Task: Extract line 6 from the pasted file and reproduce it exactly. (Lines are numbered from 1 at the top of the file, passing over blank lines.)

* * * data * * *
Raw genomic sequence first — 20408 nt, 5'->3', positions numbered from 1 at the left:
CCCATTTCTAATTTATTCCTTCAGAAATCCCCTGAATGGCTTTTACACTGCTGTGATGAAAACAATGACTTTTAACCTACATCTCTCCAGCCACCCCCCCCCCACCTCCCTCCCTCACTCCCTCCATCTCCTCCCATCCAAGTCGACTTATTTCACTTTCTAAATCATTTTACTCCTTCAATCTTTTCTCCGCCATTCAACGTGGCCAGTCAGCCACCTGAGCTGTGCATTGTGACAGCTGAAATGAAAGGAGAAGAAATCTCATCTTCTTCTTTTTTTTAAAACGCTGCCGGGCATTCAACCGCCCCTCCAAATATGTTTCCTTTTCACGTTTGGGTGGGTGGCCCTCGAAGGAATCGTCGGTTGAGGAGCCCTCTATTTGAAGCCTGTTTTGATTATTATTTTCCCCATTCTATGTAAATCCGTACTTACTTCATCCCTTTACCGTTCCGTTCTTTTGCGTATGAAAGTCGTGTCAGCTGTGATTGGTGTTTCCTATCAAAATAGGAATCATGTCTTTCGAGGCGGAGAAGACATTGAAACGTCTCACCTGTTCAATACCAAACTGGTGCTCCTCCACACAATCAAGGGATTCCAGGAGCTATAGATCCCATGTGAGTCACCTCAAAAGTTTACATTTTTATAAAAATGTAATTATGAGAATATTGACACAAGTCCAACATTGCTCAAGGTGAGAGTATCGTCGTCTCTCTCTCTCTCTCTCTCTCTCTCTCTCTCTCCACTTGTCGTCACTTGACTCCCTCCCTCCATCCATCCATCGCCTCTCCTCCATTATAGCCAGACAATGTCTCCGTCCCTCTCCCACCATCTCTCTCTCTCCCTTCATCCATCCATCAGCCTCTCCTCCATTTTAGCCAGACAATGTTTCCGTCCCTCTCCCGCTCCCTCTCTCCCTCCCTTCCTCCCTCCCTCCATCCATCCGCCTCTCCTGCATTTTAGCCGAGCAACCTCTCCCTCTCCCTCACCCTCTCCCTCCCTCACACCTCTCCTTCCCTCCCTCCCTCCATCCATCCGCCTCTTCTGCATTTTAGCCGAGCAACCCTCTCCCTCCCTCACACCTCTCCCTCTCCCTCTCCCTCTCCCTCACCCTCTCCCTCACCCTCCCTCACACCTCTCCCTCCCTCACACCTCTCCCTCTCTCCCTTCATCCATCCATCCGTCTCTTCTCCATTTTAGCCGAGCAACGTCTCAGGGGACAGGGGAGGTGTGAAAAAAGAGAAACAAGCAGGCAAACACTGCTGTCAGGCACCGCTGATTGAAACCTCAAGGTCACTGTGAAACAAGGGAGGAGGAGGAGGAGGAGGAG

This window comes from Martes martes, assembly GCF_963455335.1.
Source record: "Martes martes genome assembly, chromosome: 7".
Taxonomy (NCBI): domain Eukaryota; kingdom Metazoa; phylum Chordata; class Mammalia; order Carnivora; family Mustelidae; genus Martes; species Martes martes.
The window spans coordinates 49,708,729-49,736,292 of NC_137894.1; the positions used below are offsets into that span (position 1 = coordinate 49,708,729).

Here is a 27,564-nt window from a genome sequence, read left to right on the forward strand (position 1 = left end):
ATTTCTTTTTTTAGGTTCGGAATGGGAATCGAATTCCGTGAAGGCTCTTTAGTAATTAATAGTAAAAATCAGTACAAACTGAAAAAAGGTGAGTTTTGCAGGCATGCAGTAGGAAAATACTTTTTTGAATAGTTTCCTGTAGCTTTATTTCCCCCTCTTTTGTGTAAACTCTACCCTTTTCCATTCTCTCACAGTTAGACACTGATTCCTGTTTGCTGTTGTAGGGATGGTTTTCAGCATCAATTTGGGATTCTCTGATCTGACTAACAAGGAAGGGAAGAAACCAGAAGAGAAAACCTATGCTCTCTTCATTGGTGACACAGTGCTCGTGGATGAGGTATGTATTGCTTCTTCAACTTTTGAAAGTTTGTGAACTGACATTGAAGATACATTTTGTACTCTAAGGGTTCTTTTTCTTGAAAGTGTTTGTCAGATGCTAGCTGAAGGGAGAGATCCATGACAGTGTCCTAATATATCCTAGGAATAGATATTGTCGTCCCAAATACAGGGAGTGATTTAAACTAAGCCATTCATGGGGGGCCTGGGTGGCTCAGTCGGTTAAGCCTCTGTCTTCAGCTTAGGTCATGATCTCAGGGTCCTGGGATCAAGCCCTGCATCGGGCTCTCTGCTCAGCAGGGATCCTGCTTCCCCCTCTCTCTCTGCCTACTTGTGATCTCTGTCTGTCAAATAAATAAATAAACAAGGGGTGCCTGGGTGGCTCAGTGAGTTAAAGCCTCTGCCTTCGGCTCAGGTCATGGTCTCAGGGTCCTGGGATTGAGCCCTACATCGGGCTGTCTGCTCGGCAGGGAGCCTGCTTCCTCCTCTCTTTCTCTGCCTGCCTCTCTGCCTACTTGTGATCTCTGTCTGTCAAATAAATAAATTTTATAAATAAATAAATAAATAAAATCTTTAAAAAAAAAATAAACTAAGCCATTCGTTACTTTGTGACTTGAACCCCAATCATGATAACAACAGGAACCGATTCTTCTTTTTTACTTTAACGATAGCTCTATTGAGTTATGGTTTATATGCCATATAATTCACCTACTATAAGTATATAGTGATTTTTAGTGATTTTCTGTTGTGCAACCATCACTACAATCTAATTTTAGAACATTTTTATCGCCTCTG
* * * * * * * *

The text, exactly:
The window spans coordinates 49,708,729-49,736,292 of NC_137894.1; the positions used below are offsets into that span (position 1 = coordinate 49,708,729).